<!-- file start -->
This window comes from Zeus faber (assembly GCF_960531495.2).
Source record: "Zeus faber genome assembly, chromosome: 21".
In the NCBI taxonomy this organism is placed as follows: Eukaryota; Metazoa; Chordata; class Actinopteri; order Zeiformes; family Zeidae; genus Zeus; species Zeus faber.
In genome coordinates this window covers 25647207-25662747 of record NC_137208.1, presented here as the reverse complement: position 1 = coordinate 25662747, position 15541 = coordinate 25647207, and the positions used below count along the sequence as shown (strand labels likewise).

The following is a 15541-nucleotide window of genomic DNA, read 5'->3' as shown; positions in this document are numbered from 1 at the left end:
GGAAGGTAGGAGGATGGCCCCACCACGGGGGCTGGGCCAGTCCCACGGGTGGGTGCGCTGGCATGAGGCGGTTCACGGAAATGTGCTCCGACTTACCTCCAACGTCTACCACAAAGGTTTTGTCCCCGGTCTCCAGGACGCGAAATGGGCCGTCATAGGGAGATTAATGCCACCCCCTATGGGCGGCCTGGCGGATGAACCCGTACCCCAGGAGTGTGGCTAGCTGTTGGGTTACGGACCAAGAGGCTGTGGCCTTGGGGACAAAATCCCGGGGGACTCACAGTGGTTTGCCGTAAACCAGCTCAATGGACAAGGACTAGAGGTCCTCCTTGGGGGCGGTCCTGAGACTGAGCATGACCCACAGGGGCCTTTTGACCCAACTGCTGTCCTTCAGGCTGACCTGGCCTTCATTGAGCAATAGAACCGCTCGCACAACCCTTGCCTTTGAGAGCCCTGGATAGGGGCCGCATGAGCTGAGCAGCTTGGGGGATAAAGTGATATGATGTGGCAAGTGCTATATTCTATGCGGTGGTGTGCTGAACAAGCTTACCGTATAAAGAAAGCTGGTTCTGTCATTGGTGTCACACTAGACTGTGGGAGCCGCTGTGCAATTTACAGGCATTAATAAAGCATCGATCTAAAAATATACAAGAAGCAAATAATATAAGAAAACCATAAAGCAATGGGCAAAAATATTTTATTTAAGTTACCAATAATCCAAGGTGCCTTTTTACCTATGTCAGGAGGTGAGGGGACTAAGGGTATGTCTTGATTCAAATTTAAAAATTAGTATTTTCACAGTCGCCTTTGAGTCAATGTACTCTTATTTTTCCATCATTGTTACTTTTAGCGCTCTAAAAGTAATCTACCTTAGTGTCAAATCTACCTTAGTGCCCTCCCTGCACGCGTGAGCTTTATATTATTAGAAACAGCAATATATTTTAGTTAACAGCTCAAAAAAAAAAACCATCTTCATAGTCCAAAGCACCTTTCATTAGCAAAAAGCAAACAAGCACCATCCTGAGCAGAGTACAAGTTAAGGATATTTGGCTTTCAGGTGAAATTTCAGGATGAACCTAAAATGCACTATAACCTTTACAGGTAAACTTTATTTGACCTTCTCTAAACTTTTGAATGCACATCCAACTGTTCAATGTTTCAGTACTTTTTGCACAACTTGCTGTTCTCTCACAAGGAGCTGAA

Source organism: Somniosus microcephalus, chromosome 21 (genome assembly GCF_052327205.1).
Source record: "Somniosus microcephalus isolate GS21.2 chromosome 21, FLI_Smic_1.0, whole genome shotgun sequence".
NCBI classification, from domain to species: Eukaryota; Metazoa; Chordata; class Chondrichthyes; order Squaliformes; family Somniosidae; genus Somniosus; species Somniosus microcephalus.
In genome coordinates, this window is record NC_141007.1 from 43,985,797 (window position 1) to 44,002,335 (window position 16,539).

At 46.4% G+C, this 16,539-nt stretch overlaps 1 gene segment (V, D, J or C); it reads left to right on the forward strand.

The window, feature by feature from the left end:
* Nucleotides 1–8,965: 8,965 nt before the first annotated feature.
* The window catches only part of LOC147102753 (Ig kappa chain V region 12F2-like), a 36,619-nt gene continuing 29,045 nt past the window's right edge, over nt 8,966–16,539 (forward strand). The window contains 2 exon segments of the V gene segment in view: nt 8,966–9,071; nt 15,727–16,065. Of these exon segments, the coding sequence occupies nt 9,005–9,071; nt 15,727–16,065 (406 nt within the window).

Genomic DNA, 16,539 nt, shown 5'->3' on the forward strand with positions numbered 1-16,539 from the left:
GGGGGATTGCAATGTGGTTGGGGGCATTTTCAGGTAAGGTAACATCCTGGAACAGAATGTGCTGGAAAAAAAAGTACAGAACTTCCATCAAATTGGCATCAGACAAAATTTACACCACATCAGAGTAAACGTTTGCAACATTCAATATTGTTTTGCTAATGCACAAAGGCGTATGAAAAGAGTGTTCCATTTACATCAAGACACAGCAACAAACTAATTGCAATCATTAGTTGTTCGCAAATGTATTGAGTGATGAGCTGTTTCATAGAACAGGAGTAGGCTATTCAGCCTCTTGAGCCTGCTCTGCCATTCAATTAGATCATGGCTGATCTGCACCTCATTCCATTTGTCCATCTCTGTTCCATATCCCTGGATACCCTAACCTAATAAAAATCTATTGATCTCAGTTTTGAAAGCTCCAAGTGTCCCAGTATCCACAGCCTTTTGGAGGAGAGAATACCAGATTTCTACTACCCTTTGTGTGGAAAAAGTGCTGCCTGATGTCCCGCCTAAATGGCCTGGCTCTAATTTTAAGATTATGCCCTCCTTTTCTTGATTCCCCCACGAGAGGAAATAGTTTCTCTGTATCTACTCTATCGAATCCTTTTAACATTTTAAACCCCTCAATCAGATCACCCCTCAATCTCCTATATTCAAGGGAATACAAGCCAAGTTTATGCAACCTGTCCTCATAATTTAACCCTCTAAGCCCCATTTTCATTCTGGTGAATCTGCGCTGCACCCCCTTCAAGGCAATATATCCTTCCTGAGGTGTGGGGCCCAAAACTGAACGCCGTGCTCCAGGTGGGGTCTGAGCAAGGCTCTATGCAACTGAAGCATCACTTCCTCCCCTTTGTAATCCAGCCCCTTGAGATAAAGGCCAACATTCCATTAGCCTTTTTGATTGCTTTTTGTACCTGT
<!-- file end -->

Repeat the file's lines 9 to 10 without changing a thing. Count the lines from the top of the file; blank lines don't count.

NCBI classification, from domain to species: Eukaryota; Metazoa; Chordata; class Chondrichthyes; order Squaliformes; family Somniosidae; genus Somniosus; species Somniosus microcephalus.
In genome coordinates, this window is record NC_141007.1 from 43,985,797 (window position 1) to 44,002,335 (window position 16,539).